“Death Becomes Her–A Century of Mourning Attire,” is now on display at The Metropolitan Museum. Running through February 1, 2015, it displays extraordinary mourning costumes, mostly for women, and related accessories, which were in use for the century between 1815 and 1915.
These are mostly high end outfits–courtesy of the Met’s Costume Institute. Many of the mourning dresses are from the Brooklyn Museum’s collections, which were given to the Met several years ago.
There are dresses worn by Queen Victoria and Queen Alexandra–as well as high fashion worn by some of the world’s richest women. Much of it is black–which has long been associated with mourning. As Harold Koda, curator in charge of The Costume Institute, who created the exhibition with Assistant Curator Jessica Regan, remarked, “The predominantly black palette of mourning dramatizes the evolution of period silhouettes and the increasing absorption of fashion ideals into this most codified of etiquettes.” But, the exhibition also includes some wonderful relief: spectacular examples of gowns in other colors, introduced late in this era, including mauves and grays.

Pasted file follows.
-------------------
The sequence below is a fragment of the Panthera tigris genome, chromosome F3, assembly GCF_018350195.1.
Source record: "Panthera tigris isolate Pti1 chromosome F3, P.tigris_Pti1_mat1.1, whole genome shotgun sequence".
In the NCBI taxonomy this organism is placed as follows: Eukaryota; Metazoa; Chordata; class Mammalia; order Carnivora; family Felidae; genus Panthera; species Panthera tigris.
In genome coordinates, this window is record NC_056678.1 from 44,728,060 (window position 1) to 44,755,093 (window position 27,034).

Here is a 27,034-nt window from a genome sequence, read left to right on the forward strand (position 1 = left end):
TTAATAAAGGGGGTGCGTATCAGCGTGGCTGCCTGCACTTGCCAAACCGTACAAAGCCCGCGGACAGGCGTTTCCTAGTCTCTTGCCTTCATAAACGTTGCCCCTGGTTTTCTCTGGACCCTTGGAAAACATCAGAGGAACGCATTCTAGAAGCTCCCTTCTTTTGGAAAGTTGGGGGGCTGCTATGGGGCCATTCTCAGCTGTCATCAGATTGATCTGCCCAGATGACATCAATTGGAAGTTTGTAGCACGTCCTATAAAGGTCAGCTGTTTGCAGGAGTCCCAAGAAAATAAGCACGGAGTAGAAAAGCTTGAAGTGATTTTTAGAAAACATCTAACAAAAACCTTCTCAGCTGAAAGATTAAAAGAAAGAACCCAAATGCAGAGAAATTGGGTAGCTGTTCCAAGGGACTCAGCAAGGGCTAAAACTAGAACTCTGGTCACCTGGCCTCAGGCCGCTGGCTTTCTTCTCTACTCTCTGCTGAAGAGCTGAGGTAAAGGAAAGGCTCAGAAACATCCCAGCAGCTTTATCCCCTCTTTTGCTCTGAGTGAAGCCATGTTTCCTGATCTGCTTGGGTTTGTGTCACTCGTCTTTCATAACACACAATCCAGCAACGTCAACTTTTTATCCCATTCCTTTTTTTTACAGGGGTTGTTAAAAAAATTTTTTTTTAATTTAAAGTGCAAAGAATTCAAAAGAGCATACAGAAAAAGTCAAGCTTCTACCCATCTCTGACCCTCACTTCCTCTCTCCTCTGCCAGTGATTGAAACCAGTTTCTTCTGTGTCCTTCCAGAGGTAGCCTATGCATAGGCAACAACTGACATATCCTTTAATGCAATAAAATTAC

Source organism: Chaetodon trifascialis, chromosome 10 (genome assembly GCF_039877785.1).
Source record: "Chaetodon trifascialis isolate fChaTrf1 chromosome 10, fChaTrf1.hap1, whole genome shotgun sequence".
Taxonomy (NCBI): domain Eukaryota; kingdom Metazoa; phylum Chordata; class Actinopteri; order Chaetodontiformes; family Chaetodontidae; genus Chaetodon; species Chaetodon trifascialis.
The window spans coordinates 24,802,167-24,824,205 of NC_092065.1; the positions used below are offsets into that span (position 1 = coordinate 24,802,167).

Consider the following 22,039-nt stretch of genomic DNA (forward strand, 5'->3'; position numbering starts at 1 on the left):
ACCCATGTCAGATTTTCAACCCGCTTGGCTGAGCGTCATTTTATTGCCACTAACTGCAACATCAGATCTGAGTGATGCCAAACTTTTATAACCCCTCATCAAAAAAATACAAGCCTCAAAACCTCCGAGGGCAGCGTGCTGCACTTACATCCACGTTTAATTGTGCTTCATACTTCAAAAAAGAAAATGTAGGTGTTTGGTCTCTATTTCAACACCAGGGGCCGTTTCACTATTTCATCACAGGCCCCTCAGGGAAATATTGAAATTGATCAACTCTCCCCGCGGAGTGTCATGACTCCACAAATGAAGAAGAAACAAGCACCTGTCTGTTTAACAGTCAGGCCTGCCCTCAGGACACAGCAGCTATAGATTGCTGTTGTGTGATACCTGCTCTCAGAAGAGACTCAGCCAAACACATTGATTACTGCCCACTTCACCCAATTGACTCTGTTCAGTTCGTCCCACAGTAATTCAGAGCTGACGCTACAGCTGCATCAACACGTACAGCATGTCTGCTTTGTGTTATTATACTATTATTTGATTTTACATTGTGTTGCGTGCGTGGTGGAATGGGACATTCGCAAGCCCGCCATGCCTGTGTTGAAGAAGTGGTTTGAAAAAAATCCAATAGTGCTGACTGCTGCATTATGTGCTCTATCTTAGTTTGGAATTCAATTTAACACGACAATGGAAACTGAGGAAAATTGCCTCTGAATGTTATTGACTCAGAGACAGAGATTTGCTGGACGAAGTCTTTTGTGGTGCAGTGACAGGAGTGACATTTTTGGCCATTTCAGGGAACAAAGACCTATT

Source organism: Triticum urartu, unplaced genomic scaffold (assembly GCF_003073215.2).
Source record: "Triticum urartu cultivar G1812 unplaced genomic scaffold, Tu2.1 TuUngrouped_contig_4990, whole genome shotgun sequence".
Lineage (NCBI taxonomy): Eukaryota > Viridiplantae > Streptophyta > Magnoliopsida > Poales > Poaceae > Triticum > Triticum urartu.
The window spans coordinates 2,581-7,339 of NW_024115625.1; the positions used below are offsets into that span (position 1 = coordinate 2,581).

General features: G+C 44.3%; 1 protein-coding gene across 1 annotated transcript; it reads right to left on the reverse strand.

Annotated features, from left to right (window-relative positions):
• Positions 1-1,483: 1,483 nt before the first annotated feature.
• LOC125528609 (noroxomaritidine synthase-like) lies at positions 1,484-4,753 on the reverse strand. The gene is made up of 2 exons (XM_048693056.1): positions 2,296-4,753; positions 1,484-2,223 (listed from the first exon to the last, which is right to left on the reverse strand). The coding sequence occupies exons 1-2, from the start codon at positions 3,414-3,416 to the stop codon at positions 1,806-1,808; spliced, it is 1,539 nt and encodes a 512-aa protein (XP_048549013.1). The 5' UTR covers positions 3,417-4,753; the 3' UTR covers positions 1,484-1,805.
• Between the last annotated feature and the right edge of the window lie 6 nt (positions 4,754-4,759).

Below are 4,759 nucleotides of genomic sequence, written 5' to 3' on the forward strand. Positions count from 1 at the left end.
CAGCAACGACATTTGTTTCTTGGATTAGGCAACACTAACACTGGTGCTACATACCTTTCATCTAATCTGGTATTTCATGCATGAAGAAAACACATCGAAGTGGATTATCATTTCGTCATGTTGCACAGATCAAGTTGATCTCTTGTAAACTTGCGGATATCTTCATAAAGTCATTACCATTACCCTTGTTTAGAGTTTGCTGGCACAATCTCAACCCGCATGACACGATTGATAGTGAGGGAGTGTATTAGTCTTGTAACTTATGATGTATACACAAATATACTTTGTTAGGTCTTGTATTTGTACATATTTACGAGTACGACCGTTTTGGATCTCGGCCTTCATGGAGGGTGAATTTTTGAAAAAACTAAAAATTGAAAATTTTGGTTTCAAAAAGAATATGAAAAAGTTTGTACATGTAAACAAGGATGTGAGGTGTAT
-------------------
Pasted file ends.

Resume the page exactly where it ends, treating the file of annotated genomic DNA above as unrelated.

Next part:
Jewelry and accessories-a brooch here, a parasol there–complement the gowns to create 30 ensembles–many of which have never been on exhibition before.
According to the assistant curator, Jessica Regan, fashion in mourning clothing was very much a top down situation: “Elaborate standards of mourning set by royalty spread across class lines via fashion magazines and the prescribed clothing was readily available for purchase through mourning ‘warehouses’ that proliferated in European and American cities by mid-century.”
Costumes of both ostentatious ornamentation and restrained simplicity are on display.
The costumes are supplemented by photographs, fashion plates, and more. It is well worth a trip. But wear something colorful!